About 40 people, a mix of longshore workers, Port of Olympia commissioners and crew members, gathered aboard the Macaw Arrow Tuesday afternoon to welcome the ship on its maiden voyage to Olympia.
The nearly 700-foot ship was built in Japan, then made its way to China, where it picked up slightly more than 7,000 bags of ceramic proppants, sometimes referred to as fracking sands.
After unloading the proppants, the ship will head to Portland to load soda ash and then will deliver the ash to Chile, marine terminal director Jim Knight said.
The port typically organizes a reception for a ship that calls on the port for the first time. As part of the reception, a port commissioner presents a plaque to the ship’s captain to commemorate the moment.
Commissioners Bill McGregor and George Barner were on hand, and McGregor presented the plaque to Captain Nelson Joseph Ambosta of Mumbai, India, a 31-year veteran of the shipping business and a captain for the past eight years. He oversees a crew of about 20, mostly from India, he said.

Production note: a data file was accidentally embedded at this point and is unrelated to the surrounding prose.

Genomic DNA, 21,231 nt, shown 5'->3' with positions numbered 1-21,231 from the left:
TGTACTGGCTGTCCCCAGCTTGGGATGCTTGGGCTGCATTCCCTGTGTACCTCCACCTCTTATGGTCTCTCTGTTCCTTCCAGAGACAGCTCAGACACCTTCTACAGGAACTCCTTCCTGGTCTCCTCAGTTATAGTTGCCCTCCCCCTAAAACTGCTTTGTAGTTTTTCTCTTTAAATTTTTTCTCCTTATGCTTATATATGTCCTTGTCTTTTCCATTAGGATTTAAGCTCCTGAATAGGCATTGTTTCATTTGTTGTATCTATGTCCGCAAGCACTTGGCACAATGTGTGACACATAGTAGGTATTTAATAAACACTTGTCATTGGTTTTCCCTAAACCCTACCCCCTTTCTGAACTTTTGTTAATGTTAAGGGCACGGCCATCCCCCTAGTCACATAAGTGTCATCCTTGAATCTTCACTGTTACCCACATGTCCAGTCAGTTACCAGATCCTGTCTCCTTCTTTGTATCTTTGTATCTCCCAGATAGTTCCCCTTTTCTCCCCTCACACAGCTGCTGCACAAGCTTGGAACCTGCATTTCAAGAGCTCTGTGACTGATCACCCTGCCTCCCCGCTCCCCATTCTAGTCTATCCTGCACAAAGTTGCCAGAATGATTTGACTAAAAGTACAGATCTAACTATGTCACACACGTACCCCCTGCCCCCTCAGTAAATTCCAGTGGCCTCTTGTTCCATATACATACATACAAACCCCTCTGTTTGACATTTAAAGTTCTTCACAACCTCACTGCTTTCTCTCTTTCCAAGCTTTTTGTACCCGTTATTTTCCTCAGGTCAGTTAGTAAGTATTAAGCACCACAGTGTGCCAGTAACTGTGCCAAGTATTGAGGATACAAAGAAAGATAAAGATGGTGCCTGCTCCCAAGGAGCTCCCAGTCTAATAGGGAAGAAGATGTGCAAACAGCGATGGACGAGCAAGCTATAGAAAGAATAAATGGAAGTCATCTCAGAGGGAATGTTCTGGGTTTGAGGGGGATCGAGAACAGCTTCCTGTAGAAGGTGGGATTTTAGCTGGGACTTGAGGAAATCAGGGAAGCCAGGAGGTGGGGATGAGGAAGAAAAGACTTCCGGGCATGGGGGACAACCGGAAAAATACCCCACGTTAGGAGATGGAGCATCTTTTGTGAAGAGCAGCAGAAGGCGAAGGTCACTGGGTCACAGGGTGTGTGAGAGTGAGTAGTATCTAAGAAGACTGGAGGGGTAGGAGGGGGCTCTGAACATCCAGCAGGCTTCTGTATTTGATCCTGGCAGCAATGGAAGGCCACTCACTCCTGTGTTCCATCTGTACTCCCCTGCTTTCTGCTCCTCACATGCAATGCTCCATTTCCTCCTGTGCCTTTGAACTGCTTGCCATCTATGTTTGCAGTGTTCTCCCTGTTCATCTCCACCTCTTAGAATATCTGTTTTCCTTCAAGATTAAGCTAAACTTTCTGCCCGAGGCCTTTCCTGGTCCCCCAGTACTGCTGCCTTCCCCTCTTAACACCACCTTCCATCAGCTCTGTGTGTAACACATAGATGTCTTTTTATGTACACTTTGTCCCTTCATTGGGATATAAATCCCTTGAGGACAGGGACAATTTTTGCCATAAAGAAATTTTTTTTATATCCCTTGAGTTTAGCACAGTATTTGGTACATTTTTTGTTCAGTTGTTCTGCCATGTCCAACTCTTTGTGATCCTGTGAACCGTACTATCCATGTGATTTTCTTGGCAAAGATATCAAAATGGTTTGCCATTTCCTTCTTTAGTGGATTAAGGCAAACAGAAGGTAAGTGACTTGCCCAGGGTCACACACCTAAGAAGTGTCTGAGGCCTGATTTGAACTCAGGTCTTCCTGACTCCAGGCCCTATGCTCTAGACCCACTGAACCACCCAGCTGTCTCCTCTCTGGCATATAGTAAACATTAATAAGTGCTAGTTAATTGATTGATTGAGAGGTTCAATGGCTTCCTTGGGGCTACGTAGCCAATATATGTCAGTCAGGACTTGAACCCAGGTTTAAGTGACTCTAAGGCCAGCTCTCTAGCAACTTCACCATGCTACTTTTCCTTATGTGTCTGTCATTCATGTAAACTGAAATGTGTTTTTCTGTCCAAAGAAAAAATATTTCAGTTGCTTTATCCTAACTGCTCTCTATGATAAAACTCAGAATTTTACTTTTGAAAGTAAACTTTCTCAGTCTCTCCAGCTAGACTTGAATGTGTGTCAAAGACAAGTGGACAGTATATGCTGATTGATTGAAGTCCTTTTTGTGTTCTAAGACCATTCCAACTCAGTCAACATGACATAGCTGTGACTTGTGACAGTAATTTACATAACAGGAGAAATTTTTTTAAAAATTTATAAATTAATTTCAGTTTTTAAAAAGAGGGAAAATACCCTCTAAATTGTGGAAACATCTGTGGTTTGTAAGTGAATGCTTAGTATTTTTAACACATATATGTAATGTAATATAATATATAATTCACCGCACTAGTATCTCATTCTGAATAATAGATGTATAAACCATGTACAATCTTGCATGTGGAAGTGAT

“We wish you wind at the back and smooth sailing ahead,” McGregor told the captain and audience on the navigation deck of the ship.
Commissioner Sue Gunn was absent Tuesday due to a conflict with her schedule, port spokeswoman Kathleen White said.
Importing fracking sands has become big business for the port, the “super sacks” filling the marine terminal warehouse before the contents of those sacks are shipped on rail to the booming oil exploration areas of North Dakota. More than a 1,000 railroad cars left the port last year, the highest in its history.
But some people also have become concerned about the port importing a product that supports the fossil fuel industry.
“The Port of Olympia is importing fracking materials that dig our climate crisis hole deeper,” Mike Coday and Peggy Bruton of Chehalis said in a letter to The Olympian last year.
The Macaw Arrow is set to leave the port Wednesday.Rolf Boone: 360-754-5403 email@example.com